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The substantial backing plate.
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A side view of the finished installation.
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Nice and tidy--if a little industrial.
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Nicholas Koligiannis
Moments of Clarity
Hull No. 334

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prjacobs
Posts: 226
Joined: Fri Oct 12, 2012 4:06 pm

Re: Inner forestay deck attachment and support.

Post by prjacobs » Tue Mar 27, 2018 4:33 pm

Nice tidy job on the install, Nic. I especially like the way you've anchored it to the anchor locker bulkhead tabs. It's very neat and relatively non-intrusive to the V-berth, and the strut appears to be in line with the extension of the inner fore stay, giving it a nice straight pull.
Just a note on drilling holes in the deck: I drill only through the top layer of glass and through the core, clean the upper surface of the inside deck layer, then fill with thickened epoxy and drill the final hole all the way through when it sets up.

patentnick
Posts: 57
Joined: Tue Oct 23, 2012 11:51 am

Re: Inner forestay deck attachment and support.

Post by patentnick » Wed Mar 28, 2018 9:39 am

Hi Peter:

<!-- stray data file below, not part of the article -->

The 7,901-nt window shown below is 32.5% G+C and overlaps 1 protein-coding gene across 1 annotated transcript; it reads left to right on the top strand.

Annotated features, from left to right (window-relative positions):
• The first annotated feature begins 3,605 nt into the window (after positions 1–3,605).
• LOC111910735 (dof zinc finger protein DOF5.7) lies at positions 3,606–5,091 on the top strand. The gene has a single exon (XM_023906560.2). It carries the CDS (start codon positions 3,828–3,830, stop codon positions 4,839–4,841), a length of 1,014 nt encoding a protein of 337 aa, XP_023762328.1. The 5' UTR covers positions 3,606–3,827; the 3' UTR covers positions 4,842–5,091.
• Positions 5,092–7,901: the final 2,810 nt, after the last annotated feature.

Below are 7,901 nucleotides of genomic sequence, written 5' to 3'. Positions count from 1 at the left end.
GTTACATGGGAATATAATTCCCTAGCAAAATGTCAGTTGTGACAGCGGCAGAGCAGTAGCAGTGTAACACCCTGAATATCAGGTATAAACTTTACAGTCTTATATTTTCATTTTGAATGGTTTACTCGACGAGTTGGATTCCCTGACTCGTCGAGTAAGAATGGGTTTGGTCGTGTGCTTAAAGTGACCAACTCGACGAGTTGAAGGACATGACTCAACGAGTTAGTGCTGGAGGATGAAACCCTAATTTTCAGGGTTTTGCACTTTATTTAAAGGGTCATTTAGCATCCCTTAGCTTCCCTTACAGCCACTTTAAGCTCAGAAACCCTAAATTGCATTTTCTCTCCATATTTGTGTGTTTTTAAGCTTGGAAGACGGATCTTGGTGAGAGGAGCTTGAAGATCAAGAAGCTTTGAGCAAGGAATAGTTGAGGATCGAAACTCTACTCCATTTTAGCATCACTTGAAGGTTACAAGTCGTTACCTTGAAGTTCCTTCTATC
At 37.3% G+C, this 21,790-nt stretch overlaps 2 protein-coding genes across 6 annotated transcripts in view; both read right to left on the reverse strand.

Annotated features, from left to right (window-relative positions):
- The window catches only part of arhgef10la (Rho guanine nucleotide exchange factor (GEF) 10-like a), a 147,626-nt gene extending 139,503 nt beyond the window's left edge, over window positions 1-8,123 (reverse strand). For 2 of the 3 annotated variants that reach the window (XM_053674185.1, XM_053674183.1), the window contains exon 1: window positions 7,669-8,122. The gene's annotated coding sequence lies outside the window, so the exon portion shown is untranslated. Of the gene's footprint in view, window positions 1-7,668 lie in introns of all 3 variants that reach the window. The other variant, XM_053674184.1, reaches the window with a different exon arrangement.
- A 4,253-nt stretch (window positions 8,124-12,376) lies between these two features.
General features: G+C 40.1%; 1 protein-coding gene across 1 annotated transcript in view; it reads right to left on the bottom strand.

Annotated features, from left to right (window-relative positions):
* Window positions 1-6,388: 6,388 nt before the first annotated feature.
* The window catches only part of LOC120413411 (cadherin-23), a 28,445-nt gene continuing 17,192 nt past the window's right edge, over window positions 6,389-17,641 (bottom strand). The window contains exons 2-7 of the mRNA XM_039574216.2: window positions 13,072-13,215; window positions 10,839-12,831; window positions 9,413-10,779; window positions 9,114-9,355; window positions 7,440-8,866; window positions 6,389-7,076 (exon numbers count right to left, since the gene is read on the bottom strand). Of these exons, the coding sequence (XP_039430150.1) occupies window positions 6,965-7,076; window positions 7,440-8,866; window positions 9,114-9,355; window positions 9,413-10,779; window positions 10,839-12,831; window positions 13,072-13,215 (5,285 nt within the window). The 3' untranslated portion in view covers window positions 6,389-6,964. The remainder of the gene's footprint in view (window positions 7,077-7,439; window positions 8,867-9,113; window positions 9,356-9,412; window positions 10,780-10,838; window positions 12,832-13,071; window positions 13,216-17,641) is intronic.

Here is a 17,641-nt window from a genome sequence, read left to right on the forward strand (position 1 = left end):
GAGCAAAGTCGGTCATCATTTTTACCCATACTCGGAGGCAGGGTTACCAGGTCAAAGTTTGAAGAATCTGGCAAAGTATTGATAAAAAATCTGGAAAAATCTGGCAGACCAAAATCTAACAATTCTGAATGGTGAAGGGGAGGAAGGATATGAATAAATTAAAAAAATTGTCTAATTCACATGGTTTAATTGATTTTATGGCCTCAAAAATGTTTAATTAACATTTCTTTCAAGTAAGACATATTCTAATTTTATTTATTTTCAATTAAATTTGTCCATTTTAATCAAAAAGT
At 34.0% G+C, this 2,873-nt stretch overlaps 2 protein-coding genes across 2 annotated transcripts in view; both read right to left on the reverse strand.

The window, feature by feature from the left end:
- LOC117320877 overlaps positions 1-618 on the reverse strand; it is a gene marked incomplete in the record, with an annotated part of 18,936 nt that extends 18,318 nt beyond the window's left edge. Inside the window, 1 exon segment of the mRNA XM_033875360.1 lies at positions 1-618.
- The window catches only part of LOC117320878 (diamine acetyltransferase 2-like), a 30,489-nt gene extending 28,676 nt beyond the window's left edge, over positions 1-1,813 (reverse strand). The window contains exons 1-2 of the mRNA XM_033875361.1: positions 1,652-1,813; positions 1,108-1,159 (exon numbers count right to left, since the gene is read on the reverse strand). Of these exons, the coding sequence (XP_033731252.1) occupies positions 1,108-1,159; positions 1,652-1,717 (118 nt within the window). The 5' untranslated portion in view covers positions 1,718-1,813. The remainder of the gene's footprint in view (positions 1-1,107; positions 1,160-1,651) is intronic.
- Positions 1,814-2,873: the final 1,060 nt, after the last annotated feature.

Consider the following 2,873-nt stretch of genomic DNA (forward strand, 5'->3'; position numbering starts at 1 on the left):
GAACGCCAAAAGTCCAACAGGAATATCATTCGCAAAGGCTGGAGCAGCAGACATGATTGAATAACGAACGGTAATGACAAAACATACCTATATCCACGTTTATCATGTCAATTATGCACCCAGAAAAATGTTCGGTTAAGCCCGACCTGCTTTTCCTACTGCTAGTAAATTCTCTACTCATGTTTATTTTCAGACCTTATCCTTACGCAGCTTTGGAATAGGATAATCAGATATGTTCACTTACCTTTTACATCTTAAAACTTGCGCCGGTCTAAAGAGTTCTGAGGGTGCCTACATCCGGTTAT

Great suggestion! Of course you need to be light-handed with the drill :D .

The only benefit I've found to drilling through the lower laminate is that after you remove the core,
blowing through the top hole with a straw allows all the bits to fall through the lower hole.

I guess if you have a vacuum cleaner with a narrow tip you can remove the debris without drilling through.

Nicholas
Nicholas Koligiannis
Moments of Clarity
Hull No. 334

ibbo
Posts: 26
Joined: Thu Oct 19, 2017 11:24 am

Re: Inner forestay deck attachment and support.

Post by ibbo » Thu Mar 29, 2018 10:29 am

Hi,
Just wondering.

Where is your water tank? have you moved it, or just the filler?

And what are the eye bolts for at each side of the foredeck?

Thanks for the insights into your boat. Always interesting.

Mike

patentnick
Posts: 57
Joined: Tue Oct 23, 2012 11:51 am

Re: Inner forestay deck attachment and support.

Post by patentnick » Thu Mar 29, 2018 11:37 am

Hi Mike:

The water tank is in its original place but I sealed off the inlet when I installed the platform for the twin anchor rollers. Now, I just drag the water hose into the V-berth and fill the tank through the inspection hatch.

I've also replaced some of the original dome-headed toe rail bolts with eye bolts, in places where I want to attach blocks or shackles. The ones on the foredeck are for securing the spinnaker pole in the outboard position when I pole out the genoa (I have similar eye bolts on both stern quarters). Fore and aft lines plus the topping lift "lock" the pole in place so that the genoa can be furled and unfurled without worrying about a swinging pole. (I discovered that tip in Beth Leonard's wonderful book "The Voyager's Handbook".)